Divide between Amo and Leonard sharpens in final TV debate before Nov. 7 election
1st Congressional District candidates talk Israel, immigration and political extremism
Republican Gerry Leonard (left) and Democrat Gabe Amo (right) participated in a pre-taped debate at WPRI-12 studios Friday morning. (Courtesy James Bartone/WPRI 12 News)
Less than 24 hours after Democrat Gabe Amo and Republican Gerry Leonard Jr. faced off in their inaugural televised debate, the congressional candidates met again to talk assault weapons, abortion and Israel.
The 1st Congressional District rivals reiterated their prior stances on hot-button topics in a pre-taped debate Friday morning at WPRI-12’s East Providence studios, moderated by Target 12’s Tim White and Ted Nesi. The debate will air on Fox Providence at 6:30 p.m. Friday and again at 10:30 p.m.
Much of the conversation echoed sentiments expressed during the previous debate, which aired Thursday night on WJAR NBC 10, but with an even sharper contrast between the rivals in the final toe-to-toe before the Nov. 7 election.
While both Amo and Leonard have pledged support for Israel in the wake of the deadly Hamas attacks on Oct. 7, they disagreed over the terms of providing additional U.S. aid to Israel.
Leonard was evasive when asked whether he supported the U.S. House Republicans’ bill, which ties $14.3 billion in aid to Israel to cuts to the Internal Revenue Service.
“I will fight to fund Israel,” Leonard responded.
Amo, meanwhile, criticized the Republicans for setting conditions on U.S. aid to its ally, yet expressed support for President Biden’s request for $106 billion in emergency spending including aid to Israel and Ukraine.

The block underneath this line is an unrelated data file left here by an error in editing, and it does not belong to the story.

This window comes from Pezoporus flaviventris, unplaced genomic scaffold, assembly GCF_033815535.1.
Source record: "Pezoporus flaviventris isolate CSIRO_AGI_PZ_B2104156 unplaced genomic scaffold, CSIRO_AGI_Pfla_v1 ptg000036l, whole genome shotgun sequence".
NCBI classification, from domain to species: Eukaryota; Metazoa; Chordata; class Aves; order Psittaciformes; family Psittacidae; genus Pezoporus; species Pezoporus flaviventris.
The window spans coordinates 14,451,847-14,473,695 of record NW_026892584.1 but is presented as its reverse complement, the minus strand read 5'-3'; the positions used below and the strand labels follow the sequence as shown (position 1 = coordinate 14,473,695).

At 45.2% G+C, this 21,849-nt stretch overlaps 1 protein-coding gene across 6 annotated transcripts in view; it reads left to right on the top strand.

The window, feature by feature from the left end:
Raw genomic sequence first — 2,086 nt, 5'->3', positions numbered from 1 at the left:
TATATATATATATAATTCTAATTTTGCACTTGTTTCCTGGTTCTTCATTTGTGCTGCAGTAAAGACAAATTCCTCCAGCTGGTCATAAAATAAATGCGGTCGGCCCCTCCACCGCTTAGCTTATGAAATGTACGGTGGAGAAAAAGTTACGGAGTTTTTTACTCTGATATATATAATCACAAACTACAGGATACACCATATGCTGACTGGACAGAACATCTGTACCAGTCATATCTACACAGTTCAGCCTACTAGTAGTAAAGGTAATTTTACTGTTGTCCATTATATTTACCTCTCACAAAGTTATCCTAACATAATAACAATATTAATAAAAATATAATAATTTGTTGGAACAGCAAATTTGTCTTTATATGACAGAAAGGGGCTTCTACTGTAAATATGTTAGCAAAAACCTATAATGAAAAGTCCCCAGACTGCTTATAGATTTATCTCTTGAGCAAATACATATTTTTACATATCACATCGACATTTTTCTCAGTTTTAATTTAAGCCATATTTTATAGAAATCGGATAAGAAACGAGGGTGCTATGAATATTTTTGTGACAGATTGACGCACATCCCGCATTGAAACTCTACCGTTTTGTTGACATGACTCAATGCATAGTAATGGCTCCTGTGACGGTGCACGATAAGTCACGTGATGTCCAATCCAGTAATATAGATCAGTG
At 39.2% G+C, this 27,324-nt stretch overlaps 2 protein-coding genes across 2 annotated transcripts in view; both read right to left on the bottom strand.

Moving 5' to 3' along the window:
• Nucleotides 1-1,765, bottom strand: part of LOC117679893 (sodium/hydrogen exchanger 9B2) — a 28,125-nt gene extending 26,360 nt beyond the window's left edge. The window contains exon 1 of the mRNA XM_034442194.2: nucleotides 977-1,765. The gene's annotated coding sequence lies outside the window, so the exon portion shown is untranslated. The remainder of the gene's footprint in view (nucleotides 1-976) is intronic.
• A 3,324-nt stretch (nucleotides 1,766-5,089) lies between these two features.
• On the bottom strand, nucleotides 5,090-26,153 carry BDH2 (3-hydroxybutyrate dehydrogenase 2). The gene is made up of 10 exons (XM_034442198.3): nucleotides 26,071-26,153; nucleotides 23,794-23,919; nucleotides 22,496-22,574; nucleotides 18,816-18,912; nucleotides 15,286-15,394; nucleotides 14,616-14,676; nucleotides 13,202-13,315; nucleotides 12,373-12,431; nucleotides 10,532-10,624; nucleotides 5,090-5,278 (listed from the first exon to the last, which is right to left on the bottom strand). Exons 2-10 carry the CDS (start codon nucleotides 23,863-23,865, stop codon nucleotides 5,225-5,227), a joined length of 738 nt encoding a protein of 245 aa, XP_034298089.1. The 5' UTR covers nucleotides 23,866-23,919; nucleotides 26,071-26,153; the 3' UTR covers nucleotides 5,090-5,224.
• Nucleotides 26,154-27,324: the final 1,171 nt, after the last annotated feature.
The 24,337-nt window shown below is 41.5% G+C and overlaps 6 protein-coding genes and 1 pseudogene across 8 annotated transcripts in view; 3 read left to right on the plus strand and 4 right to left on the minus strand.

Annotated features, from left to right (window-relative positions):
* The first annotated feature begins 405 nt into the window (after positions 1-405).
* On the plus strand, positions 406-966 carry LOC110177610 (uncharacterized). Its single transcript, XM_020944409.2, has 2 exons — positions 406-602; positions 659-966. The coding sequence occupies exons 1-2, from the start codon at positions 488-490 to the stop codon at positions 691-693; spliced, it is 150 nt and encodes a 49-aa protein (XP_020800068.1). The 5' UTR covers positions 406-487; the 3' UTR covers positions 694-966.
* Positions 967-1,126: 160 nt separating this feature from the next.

“Standing with Israel is essential as is funding the battle in Ukraine,” Amo, a former White House staffer, said.
Amo repeatedly criticized House Republicans, led by newly elected speaker Mike Johnson, as a “caucus of chaos” that Leonard, if elected, would only add to.
Leonard, a former U.S. Marine Corps colonel, in turn sought to separate himself from extremists on either side, framing his candidacy as one of moderation informed by his more than three-decade military career.
Yet Leonard waffled on many pointed questions, such as whether he would support Donald Trump as the next Republican presidential nominee, instead answering that he will support whoever wins the party’s nomination.
Leonard also did not directly answer a question about support for federal legalization of recreational marijuana, though he expressed concern with implications for the military. He also did not weigh in on the Sen. Sheldon Whitehouse-backed bill to make daylight saving time permanent, saying “we have bigger fish to fry.”
Leonard’s answers were more definitive when it came to abortion and assault weapons; he opposed national bans on both. Amo, in contrast, expressed support for both measures, adding that the need for stricter gun regulation, including a ban on assault-style weapons, was “not a both sides issue.”
The pair agreed on the need for a combination of tax increases and spending cuts to address the $1.7 trillion fiscal 2023 budget deficit. Both also stressed the importance of taking action on the increase in migrant crossings across the country’s southern border, though Amo defended Biden’s border policies, pointing to the role of Congress in providing funding for a more robust border patrol and immigration court system.
“Action isn’t about militarization, it’s about making our obligation to the communities at the southwest border, to our citizens in cities across the country…whole,” said Amo, whose parents are West African immigrants.
Leonard, in contrast, charged Biden as leader of the executive branch with failure to enforce the law.
“We can’t handle the mess that’s been created,” he said.
Another point of disagreement: the best Thanksgiving side dish. Amo didn’t hesitate before backing stuffing, while Leonard was a cranberry sauce enthusiast.
The special election is Nov. 7. Early voting continues through Nov. 6.
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